I'm having issues with the printing of some files. They're text files created in illustrator and then I add an image for background with an opacity at aprox 12%.

It prints out as if it were "pixelated" or basically many micro dots.

Only happens when I try printing the same file with the image as background, if no transparency, it's great in quality.

Any ideas would be greatly appreciated.


  • Is the text or background image blurry? Or is the image inside of the text? How does the PDF look like at 100% before printing? I am guessing you might be using a low-quality image for the size that you want it printed at. Hard to say without seeing the document and your print settings.
    – AndrewH
    Aug 16, 2021 at 18:01
  • Hi Andrew, thanks for answering! The pdf is clean, sharp and nothing is noticeable on screen. I've also tried saving it as jpeg and printing directly from Adobe illustrator but nothing works. It seems like the printer is trying to fill the transparency with color but on a "dot level". Image is 300dpi same as document and when printed without transparency its very clean and sharp.
    – Isaac Ok
    Aug 16, 2021 at 18:08
  • Here's a photo taken of the print, not sure how well it can be seen. ibb.co/CnWMqpd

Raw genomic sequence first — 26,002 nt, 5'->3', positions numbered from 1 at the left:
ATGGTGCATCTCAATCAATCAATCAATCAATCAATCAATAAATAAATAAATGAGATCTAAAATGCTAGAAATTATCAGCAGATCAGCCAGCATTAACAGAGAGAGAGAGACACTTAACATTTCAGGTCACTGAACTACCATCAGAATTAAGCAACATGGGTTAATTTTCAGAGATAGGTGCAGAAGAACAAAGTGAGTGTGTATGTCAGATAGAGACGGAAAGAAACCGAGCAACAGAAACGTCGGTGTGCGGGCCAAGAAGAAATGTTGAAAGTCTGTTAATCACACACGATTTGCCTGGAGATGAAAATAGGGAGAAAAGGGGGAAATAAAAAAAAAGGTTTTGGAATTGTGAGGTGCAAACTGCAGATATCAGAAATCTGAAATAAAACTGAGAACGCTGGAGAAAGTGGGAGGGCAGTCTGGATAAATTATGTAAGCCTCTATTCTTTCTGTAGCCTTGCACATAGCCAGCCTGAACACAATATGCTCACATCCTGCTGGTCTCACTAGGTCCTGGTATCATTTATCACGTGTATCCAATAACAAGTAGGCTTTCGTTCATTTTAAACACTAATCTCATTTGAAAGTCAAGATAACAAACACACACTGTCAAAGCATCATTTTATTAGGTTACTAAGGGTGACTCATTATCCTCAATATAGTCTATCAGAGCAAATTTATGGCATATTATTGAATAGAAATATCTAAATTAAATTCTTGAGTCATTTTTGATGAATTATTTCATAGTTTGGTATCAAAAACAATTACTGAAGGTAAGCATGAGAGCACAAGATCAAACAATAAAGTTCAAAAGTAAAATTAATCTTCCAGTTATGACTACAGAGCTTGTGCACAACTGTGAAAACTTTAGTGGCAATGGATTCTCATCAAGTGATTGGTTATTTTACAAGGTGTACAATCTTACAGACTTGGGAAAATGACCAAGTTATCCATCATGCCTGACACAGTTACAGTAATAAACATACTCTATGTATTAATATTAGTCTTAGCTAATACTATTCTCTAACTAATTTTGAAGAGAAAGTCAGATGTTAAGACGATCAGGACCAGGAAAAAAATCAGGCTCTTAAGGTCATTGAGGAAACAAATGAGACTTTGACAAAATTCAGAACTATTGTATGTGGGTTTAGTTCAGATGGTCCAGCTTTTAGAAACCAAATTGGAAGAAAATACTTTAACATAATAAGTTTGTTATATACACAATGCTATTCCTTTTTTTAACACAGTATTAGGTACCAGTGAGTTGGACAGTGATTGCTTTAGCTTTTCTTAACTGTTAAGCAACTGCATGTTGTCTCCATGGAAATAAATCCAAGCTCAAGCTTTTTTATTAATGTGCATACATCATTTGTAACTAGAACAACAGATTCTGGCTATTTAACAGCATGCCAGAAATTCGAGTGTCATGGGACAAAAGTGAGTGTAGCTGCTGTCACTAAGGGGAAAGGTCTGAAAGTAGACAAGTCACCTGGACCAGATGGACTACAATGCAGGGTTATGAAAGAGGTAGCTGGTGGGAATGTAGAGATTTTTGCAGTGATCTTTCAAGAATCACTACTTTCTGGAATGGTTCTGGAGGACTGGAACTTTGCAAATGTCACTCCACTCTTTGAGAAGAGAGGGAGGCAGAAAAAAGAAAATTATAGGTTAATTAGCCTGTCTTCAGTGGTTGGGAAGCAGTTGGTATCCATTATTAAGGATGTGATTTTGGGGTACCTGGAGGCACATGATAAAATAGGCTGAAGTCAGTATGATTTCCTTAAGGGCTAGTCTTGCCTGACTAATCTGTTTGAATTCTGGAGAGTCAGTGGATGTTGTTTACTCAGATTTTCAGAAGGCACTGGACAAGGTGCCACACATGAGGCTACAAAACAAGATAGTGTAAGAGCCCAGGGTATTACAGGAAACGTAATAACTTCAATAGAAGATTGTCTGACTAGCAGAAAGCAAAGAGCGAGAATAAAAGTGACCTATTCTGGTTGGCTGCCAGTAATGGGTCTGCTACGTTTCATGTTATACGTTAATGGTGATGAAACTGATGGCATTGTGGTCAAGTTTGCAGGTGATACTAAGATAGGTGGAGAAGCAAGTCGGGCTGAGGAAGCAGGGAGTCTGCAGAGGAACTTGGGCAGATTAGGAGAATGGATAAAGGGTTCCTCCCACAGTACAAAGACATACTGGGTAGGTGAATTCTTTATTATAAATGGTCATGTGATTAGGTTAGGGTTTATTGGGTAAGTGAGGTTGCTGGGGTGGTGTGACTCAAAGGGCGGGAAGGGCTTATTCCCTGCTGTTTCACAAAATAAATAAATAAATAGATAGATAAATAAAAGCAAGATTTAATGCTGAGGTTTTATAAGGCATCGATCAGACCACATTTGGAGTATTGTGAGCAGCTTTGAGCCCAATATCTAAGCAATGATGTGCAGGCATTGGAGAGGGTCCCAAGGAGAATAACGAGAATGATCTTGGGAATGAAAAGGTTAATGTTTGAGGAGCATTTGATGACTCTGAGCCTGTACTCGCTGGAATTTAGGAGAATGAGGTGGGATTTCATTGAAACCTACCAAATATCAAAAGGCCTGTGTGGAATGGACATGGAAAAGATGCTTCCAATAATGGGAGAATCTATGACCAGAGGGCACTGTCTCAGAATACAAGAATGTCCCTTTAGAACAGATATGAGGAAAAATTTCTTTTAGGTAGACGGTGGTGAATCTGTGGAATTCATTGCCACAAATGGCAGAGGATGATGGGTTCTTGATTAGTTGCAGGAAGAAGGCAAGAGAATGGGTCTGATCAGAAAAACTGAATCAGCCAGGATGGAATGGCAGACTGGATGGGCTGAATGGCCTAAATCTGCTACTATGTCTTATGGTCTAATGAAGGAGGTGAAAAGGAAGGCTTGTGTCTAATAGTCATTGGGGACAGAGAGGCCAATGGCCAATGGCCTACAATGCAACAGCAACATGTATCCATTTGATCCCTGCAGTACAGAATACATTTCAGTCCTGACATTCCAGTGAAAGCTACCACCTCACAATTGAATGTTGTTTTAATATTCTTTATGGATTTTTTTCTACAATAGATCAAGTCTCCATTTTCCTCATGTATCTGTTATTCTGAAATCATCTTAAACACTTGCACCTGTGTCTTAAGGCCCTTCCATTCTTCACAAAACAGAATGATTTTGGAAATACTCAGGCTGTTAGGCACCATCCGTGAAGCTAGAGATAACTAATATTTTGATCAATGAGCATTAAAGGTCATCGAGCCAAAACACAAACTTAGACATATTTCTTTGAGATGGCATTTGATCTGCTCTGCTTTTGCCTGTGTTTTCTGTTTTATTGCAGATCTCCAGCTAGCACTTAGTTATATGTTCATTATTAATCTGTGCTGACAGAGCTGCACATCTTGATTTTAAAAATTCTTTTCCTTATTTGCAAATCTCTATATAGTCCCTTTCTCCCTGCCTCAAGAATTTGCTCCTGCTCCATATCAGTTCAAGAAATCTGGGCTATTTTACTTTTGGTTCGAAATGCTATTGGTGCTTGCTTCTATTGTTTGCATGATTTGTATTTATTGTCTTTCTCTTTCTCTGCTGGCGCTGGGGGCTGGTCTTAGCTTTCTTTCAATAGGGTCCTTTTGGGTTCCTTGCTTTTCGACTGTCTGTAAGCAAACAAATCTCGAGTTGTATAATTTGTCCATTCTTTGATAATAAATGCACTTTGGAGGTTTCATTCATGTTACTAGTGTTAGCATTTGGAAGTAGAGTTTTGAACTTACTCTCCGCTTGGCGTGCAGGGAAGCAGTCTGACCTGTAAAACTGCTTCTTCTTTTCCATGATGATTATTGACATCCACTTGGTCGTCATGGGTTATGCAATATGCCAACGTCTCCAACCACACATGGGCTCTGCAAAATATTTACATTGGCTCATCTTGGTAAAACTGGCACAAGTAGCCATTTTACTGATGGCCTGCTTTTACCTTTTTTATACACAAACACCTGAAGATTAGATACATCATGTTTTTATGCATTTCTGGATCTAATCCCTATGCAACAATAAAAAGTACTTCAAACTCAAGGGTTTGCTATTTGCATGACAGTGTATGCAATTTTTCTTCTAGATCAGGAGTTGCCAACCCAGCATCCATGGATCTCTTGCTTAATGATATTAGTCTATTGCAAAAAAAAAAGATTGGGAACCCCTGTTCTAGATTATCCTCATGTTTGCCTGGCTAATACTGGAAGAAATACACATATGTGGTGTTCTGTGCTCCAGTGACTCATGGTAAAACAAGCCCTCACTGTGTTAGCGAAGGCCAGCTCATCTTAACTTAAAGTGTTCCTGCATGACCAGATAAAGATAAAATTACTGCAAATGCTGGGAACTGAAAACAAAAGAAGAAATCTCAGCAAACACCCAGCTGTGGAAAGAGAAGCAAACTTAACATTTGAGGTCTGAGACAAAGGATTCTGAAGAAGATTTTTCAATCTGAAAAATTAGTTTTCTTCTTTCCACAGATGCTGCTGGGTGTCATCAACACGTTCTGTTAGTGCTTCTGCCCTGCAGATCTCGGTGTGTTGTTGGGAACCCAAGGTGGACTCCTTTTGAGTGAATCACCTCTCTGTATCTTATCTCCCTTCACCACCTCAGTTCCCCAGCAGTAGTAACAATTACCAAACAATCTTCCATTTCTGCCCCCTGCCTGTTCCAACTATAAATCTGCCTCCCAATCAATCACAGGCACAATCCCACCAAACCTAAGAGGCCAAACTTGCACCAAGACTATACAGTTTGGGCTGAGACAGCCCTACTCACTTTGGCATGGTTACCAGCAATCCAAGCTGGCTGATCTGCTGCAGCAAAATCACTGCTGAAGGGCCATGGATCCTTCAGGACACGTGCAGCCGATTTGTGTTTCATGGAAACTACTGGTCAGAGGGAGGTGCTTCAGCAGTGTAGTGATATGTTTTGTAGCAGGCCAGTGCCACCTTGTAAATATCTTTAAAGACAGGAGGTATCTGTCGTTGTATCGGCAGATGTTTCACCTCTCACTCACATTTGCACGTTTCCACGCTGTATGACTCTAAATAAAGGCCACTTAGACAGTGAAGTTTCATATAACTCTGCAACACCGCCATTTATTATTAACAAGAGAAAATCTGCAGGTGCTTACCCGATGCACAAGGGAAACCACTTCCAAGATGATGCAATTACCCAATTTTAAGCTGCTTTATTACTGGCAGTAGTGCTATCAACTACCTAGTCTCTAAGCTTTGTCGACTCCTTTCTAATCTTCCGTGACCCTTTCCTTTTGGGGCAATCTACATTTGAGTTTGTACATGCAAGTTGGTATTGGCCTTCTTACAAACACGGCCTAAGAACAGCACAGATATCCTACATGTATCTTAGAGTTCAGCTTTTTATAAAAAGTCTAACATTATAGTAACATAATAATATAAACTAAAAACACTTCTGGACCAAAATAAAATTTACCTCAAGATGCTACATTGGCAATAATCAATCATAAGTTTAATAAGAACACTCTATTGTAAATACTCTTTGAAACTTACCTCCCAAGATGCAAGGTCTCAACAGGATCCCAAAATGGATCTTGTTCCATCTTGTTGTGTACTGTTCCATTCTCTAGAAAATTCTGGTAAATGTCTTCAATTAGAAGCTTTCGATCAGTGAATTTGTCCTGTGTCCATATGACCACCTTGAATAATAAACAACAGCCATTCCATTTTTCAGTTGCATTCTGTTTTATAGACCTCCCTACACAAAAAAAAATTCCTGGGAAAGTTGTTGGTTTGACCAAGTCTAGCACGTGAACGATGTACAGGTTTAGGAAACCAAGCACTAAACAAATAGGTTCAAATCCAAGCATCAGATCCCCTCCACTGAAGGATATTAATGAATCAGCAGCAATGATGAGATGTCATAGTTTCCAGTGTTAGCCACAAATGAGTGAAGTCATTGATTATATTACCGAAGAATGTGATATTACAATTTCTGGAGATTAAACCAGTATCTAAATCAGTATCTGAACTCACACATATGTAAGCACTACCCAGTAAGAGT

– Isaac Ok
    Aug 16, 2021 at 18:11
  • 2
    How are you anticipating an end-use printer will handle 12% opacity? All it can do is disperse ink dots at 100% to try and represent a lower opacity. Printers don't adjust ink opacity at any point.
    – Scott
    Aug 16, 2021 at 18:31
  • Is the paper textured? Looks rather like the text is rough because the paper's surface is rough.
    – Billy Kerr
    Aug 16, 2021 at 20:06

2 Answers 2


In my experience a good office laser printer can just about print a 5% black flat colour. For inkjet printers I do not know, but it is likely worse. If you do print something very light you tend to get an strange grainy pattern like on the image you shared.

enter image description here

You may have to adjust the image in Photoshop and either making the effected areas darker or full white.

Also lightening up the image in Photoshop instead of placing it with transparency could eventually help.


I believe what you see is just how your specific printer handles printing light tints.

All commonly used printers can only ever print solid areas of ink.

The illusion of different tints is achieved by applying the ink in some kind of pattern. This method is called screening.

On offset print you will often see halftone screening. All dots follow the same pattern. The different tints come from the size of the dots.

On digital printers you will more commonly see stochastic screening. All dots have the same size. The different tints come from the frequency of the dots.

Your photo shows a stochastic pattern. The printers resolution sets a limit for how fine-grained the pattern can be. Perhaps it's possible to alter the printer's resolution setting to achieve smaller dots, but it's not possible to avoid this texture all together.

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